Why did you become a Postpartum Doula?
The standard of care after a straightforward hospital birth in the United States is discharge after 48 hours, a few appointments with a pediatrician for baby in the first two weeks, and a check-up with the OB or midwife for new moms at 2 weeks or 6 weeks postpartum. Medically, this is usually a satisfactory amount of care, but practically speaking, I found I needed a lot more support, and that was despite being lucky enough to have family staying with me for the entire first 6 weeks after my son was born!
I didn't really need a doctor (how many times could I call my doctor anyway?!), but who could tell me if I was doing this right or if this new thing was normal? Who would make sure I wasn't forgetting something? Who would come over and listen to me re-live my birth story one more time, to hear me out as I sobbed through my feelings of inadequacy and bewilderment, and to share in my wonder and amazement at this new person I made with my own body? Which of my friends could I call to help me out with the laundry and dishes and not feel guilty about it afterward? It was a lot to work through!
I became a postpartum doula because I know I am not the only new mom who feels this way and this happens to be the spot where my great passion meets a great need in my community.
How did you become a Postpartum Doula?
Doulas are certified through professional organizations which strive to maintain high standards of excellence and training for their members who serve in local communities. There are several local, national, and international organizations to train with but since I became a mother and a doula while living in Japan, I chose to train with Childbirth International (CBI).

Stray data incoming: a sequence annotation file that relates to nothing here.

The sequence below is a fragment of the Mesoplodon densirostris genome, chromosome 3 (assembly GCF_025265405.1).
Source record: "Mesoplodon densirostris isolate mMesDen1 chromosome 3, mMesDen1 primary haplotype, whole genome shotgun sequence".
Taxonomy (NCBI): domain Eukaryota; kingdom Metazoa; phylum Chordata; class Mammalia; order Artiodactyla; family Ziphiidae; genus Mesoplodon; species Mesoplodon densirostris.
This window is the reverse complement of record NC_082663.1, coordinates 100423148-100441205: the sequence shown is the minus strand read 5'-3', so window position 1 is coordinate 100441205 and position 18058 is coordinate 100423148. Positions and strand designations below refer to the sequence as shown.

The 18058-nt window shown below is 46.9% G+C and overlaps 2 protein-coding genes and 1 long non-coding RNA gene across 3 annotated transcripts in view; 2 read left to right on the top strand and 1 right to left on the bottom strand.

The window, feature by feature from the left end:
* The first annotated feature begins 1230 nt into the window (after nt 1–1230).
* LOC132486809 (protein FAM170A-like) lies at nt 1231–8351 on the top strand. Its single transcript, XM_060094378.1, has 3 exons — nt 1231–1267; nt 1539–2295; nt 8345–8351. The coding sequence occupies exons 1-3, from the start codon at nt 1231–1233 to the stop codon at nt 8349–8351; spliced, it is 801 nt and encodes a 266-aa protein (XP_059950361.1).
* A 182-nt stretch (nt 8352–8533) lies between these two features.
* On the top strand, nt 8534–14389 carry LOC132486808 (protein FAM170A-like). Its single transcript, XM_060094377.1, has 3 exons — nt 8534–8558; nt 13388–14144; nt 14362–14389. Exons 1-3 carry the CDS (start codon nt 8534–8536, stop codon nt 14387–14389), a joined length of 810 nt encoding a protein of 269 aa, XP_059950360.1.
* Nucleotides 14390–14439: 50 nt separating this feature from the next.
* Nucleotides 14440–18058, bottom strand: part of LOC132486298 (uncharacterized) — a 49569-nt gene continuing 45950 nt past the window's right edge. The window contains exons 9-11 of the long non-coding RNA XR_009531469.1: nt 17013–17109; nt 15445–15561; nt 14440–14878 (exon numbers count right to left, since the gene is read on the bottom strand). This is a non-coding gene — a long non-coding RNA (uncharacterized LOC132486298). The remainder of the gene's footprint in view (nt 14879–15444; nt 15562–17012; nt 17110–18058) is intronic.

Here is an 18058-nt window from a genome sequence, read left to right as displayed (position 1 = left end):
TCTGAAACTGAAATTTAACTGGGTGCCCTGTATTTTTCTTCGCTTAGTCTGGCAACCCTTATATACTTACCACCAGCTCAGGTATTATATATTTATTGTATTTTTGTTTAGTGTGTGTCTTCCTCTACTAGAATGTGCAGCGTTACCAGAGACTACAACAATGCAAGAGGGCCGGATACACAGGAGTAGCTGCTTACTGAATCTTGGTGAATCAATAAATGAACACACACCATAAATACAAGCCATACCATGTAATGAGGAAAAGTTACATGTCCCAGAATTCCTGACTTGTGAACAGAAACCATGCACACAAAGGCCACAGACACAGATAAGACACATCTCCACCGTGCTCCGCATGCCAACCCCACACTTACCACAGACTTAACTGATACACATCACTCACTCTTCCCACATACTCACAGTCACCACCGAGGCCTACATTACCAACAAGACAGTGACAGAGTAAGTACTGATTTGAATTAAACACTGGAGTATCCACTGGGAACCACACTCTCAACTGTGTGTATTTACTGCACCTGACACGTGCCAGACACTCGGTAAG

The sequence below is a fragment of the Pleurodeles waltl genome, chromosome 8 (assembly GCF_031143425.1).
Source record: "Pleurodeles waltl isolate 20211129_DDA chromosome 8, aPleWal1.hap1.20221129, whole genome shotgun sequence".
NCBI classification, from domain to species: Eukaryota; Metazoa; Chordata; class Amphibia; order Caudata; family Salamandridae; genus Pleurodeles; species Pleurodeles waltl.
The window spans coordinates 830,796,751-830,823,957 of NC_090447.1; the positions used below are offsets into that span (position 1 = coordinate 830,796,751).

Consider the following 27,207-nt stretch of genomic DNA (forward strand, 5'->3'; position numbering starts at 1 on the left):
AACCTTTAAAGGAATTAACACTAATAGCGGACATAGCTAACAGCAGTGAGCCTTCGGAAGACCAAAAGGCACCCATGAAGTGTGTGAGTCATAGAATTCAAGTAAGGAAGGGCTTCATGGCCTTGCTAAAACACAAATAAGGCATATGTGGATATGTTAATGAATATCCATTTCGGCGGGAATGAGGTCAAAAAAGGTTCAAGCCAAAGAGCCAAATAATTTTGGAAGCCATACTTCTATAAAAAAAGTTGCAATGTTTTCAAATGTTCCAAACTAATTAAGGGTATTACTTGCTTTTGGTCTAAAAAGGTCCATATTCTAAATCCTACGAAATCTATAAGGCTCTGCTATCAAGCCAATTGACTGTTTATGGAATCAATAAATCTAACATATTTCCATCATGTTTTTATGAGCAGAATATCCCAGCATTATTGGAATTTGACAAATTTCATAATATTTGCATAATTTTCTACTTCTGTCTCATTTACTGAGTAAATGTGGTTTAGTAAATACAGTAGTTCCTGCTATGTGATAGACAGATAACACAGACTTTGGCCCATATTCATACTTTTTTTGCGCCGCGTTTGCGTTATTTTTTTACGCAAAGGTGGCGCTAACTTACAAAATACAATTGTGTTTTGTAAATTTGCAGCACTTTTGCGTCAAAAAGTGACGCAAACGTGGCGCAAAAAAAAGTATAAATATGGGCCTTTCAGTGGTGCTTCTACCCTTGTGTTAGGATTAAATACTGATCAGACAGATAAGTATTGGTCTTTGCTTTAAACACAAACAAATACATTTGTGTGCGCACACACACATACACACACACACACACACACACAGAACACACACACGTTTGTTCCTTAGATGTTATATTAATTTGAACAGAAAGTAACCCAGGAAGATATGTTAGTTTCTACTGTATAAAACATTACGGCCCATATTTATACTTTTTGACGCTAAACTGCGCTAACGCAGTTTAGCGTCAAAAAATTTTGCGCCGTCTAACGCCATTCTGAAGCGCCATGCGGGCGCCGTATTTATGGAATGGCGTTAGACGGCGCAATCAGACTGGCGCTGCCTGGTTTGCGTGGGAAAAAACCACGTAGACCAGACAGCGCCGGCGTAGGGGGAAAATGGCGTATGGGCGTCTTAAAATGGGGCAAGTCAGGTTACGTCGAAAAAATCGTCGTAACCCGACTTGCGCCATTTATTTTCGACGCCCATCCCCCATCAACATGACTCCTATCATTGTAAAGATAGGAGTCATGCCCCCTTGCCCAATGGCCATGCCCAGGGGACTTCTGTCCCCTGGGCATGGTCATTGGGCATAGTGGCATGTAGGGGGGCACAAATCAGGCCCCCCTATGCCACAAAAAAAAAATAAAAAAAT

One practical reason is because they provide all their training material online so that I can read, research, and submit my work wherever I live and at my own pace - sometimes in a blaze of academic passion, and sometimes at the speed of my toddler walking home from the park (two steps forward, one step back). Another really important reason I chose to be certified with CBI is because each doula is assigned a trainer - a mentor who evaluates my coursework, answers my questions, and guides my continuing study. She has walked the whole road with me and cheered me on through struggles and triumphs - just like a great postpartum doula!
Finally, CBI focuses on the importance of helping new mothers in every kind of family find their voice. The curriculum emphasizes empowerment and support of mothers so that a new mother has the skills, information, and confidence to care for and raise her child the way she wants to. Additionally, trainers and students live all over the world, and sharing our experiences and cultural contexts helps us to be more sensitive to the varieties of experiences and expectations new mothers have in our own communities.
Do you have any baby gear I can try out?
I do have a small Lending Library of cloth diapers, baby carriers, and other baby gear available for families who hire me for In-Home care. If you are not looking for In-Home care at this point but do want to learn more about these items, Contact Me and let's set up a coffee date so you check these items out in person.